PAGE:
Types of Motor Vehicles
ATVs, 4 wheelers, snowmobiles, or other Off-Highway Vehicle (OHV) subject to the Off-Highway Vehicle Act are allowed on the trail. OHVs must be less than 54 inches wide as this is the size of the opening at each gate. OHVs between 52 and 53 inches must use caution when manoeuvring around the gates to not cause damage to the gate, trail, or OHV.
Motorcycles, dirt bikes, mini-bikes (or any other 2 wheeled motorised vehicles) are not allowed on the trail. These vehicles require continuous movement to maintain balance and can be difficult to handle at low speeds (20 km/h). This poses safety concerns when around children and animals on the trail.
Trucks, cars, or any other large vehicle that are not subject to the Off-Highway Vehicle Act are only authorised on the trails with prior approval from the board of directors. These vehicles will require a key to open the gates. The Lakeside fire department has a key for our gates and is authorised to open the gates without prior approval from directors for emergency purposes only.
- All OHVs must be properly registered and insured in accordance with the Off-Highway Vehicle Act (Sections 3 and 15b)
- Each rider must have a properly fitting helmet on at all times, Off-Highway Vehicle Act (Section 10)
- Users are to obey the posted 20km/h maximum speed
- Users must yield to pedestrians, animals, and bikes
- Users are not to perform burnouts, drifts, stunts, or any other manoeuvre that can cause damage to the trail or risks the safety of the riders or other trail users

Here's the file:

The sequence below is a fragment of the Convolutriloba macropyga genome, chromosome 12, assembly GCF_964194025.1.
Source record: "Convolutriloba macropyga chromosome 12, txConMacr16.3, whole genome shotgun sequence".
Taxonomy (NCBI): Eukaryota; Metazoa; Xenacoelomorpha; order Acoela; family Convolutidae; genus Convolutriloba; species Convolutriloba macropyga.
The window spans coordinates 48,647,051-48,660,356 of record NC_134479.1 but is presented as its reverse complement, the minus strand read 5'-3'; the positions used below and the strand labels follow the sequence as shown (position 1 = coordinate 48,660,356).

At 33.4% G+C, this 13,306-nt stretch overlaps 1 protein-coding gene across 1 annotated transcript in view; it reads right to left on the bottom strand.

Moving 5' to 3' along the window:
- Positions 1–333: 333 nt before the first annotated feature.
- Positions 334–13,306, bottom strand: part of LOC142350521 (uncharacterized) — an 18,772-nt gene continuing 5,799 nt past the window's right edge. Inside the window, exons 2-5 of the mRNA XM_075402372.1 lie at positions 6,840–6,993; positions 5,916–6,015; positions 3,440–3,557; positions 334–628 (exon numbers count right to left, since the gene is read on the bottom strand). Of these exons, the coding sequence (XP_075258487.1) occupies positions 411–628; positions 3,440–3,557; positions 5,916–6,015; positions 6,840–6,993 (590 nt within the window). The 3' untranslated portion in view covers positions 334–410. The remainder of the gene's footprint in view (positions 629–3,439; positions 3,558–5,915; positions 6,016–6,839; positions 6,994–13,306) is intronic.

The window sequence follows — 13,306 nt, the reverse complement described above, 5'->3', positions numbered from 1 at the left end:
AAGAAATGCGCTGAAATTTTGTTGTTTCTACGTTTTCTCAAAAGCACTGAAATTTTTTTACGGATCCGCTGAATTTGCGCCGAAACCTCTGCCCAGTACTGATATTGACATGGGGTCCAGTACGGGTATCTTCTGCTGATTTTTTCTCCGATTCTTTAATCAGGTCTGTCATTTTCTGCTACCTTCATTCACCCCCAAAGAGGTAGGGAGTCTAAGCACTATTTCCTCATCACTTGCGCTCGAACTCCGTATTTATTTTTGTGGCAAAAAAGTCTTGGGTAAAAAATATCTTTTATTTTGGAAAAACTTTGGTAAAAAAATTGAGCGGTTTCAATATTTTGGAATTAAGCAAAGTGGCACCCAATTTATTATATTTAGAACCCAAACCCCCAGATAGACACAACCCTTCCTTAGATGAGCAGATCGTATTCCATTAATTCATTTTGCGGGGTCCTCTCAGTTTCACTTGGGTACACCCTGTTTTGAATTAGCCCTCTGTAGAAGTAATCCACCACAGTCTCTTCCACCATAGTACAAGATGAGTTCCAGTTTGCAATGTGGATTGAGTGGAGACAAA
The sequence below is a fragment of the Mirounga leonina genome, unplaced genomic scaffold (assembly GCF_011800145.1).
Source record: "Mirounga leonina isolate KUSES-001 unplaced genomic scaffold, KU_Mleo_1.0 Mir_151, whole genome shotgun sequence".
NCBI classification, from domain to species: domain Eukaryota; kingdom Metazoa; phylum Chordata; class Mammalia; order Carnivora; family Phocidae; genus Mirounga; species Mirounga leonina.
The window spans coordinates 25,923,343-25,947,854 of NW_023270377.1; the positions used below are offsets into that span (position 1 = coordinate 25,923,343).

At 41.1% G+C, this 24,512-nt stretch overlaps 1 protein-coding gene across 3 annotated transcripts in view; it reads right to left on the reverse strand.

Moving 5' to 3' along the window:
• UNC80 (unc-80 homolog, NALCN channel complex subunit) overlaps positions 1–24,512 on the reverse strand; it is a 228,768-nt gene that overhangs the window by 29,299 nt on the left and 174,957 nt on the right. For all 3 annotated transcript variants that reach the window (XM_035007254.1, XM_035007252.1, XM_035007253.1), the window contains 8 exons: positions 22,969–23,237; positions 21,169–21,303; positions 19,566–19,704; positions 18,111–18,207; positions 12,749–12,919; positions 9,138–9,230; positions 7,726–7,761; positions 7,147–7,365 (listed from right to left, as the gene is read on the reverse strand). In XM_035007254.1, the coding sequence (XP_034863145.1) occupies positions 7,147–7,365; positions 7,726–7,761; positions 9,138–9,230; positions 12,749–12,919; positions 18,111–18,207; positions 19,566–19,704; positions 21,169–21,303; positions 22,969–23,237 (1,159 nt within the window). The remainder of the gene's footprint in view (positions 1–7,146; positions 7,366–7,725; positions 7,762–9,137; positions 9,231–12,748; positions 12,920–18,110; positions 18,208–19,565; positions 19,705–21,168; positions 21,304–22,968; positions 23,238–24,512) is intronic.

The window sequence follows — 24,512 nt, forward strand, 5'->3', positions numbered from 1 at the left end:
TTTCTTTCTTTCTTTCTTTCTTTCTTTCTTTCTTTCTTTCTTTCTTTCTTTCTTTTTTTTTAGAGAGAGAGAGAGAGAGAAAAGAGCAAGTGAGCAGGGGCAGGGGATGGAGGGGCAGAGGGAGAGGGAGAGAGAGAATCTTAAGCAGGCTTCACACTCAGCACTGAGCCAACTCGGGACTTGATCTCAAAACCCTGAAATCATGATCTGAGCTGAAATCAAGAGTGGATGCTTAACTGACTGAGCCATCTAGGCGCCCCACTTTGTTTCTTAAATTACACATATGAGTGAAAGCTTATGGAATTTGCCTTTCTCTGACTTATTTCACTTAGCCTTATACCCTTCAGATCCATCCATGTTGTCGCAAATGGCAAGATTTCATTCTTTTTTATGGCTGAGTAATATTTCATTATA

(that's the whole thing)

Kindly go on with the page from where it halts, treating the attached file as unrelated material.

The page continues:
- Users are to obey all posted signage on the trail
- Users must follow all laws as stated in the Off-Highway Vehicle Act
Spring Weight Restrictions
To minimise potential damage to the trail, the BLT Trails Association will introduce its annual spring weight restrictions starting in early March. They are expected to remain in place until May 8, 2017; however, the restrictions may be lifted earlier if the trails are stabilised before then. The public will be notified via our website and signs posted at each gate. During this time the trail is closed to all motorised vehicles.
During this time the ground is soft as the snow and ice melts. Riding any heavy vehicle on the soft ground will cause the soil and gravel to shift. This causes ruts or potholes on the trail. Fixing these ruts costs a lot of money and volunteer hours. During this time you will see signs posted at each gate notifying you that the restrictions are in place. These restrictions are enforced by the Department of Natural Resources. The trail is still open to pedestrians and bikes.